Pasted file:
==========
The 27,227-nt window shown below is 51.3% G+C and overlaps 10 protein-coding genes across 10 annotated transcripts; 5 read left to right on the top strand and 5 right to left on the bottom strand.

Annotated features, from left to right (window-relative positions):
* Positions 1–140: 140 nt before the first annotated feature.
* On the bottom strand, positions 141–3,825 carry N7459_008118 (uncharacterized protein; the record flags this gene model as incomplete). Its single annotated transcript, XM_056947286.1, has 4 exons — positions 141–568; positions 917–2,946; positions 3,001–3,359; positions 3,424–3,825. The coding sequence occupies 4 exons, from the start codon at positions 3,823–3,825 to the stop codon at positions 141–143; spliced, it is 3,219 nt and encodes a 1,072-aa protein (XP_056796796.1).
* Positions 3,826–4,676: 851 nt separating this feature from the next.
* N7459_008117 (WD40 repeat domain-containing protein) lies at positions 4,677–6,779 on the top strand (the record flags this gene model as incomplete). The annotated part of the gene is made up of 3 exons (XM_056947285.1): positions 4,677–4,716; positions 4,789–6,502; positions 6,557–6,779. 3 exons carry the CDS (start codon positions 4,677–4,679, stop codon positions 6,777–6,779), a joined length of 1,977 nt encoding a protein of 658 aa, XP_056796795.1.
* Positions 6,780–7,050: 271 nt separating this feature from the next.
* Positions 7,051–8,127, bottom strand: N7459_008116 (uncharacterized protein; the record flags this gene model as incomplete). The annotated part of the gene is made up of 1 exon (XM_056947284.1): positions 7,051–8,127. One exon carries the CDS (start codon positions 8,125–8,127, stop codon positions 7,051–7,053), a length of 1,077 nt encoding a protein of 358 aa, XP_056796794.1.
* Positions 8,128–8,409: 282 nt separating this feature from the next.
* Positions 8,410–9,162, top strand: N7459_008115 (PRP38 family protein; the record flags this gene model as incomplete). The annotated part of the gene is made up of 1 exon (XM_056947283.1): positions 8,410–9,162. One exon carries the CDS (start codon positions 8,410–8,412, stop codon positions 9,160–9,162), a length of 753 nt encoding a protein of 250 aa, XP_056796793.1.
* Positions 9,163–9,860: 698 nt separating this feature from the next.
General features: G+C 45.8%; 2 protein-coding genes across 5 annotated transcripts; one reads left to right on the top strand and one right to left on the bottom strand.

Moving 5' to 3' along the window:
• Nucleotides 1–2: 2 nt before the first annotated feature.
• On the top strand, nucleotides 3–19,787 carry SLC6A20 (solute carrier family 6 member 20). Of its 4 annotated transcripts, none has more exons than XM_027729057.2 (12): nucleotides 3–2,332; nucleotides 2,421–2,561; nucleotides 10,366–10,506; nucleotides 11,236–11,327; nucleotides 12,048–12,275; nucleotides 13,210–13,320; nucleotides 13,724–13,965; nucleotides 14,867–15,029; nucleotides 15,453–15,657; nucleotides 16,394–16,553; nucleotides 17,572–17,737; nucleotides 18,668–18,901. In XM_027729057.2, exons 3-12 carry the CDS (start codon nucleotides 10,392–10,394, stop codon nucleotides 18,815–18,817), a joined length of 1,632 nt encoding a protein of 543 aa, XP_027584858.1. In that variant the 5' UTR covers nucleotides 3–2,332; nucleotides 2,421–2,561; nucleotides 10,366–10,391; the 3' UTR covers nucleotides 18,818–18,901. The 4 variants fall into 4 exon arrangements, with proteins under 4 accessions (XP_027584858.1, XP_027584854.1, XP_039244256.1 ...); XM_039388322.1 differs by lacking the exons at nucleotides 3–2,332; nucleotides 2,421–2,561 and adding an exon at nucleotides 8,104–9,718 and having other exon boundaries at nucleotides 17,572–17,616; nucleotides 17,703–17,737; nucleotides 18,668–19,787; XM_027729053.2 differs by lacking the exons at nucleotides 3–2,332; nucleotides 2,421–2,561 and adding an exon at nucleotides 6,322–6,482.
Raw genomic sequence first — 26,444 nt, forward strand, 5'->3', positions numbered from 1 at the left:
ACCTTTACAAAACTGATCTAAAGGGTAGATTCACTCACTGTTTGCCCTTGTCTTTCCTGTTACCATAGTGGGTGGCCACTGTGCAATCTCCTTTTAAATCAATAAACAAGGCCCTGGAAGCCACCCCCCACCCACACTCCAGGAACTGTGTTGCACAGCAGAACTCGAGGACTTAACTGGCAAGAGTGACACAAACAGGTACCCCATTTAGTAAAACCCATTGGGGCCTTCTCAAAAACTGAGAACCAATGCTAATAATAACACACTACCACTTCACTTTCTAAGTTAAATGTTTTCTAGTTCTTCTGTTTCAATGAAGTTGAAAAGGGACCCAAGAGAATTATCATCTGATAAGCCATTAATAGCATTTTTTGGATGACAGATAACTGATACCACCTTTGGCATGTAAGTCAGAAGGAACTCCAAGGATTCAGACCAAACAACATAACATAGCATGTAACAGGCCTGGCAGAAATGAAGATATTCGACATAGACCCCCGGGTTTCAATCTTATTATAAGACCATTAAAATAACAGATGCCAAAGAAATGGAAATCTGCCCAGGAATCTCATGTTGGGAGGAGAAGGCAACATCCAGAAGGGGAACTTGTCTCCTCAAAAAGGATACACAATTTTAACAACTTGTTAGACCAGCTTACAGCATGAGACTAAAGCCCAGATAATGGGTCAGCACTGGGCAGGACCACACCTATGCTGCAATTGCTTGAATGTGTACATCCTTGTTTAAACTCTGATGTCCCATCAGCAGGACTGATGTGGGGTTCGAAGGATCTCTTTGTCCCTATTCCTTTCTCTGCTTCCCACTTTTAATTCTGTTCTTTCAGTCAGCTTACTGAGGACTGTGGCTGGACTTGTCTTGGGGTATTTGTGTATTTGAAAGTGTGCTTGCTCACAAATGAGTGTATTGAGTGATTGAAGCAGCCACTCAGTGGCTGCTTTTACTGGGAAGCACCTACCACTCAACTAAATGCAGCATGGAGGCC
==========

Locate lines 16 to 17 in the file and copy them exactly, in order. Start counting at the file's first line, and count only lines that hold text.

Raw genomic sequence first — 26,444 nt, forward strand, 5'->3', positions numbered from 1 at the left:
ACCTTTACAAAACTGATCTAAAGGGTAGATTCACTCACTGTTTGCCCTTGTCTTTCCTGTTACCATAGTGGGTGGCCACTGTGCAATCTCCTTTTAAATCAATAAACAAGGCCCTGGAAGCCACCCCCCACCCACACTCCAGGAACTGTGTTGCACAGCAGAACTCGAGGACTTAACTGGCAAGAGTGACACAAACAGGTACCCCATTTAGTAAAACCCATTGGGGCCTTCTCAAAAACTGAGAACCAATGCTAATAATAACACACTACCACTTCACTTTCTAAGTTAAATGTTTTCTAGTTCTTCTGTTTCAATGAAGTTGAAAAGGGACCCAAGAGAATTATCATCTGATAAGCCATTAATAGCATTTTTTGGATGACAGATAACTGATACCACCTTTGGCATGTAAGTCAGAAGGAACTCCAAGGATTCAGACCAAACAACATAACATAGCATGTAACAGGCCTGGCAGAAATGAAGATATTCGACATAGACCCCCGGGTTTCAATCTTATTATAAGACCATTAAAATAACAGATGCCAAAGAAATGGAAATCTGCCCAGGAATCTCATGTTGGGAGGAGAAGGCAACATCCAGAAGGGGAACTTGTCTCCTCAAAAAGGATACACAATTTTAACAACTTGTTAGACCAGCTTACAGCATGAGACTAAAGCCCAGATAATGGGTCAGCACTGGGCAGGACCACACCTATGCTGCAATTGCTTGAATGTGTACATCCTTGTTTAAACTCTGATGTCCCATCAGCAGGACTGATGTGGGGTTCGAAGGATCTCTTTGTCCCTATTCCTTTCTCTGCTTCCCACTTTTAATTCTGTTCTTTCAGTCAGCTTACTGAGGACTGTGGCTGGACTTGTCTTGGGGTATTTGTGTATTTGAAAGTGTGCTTGCTCACAAATGAGTGTATTGAGTGATTGAAGCAGCCACTCAGTGGCTGCTTTTACTGGGAAGCACCTACCACTCAACTAAATGCAGCATGGAGGCC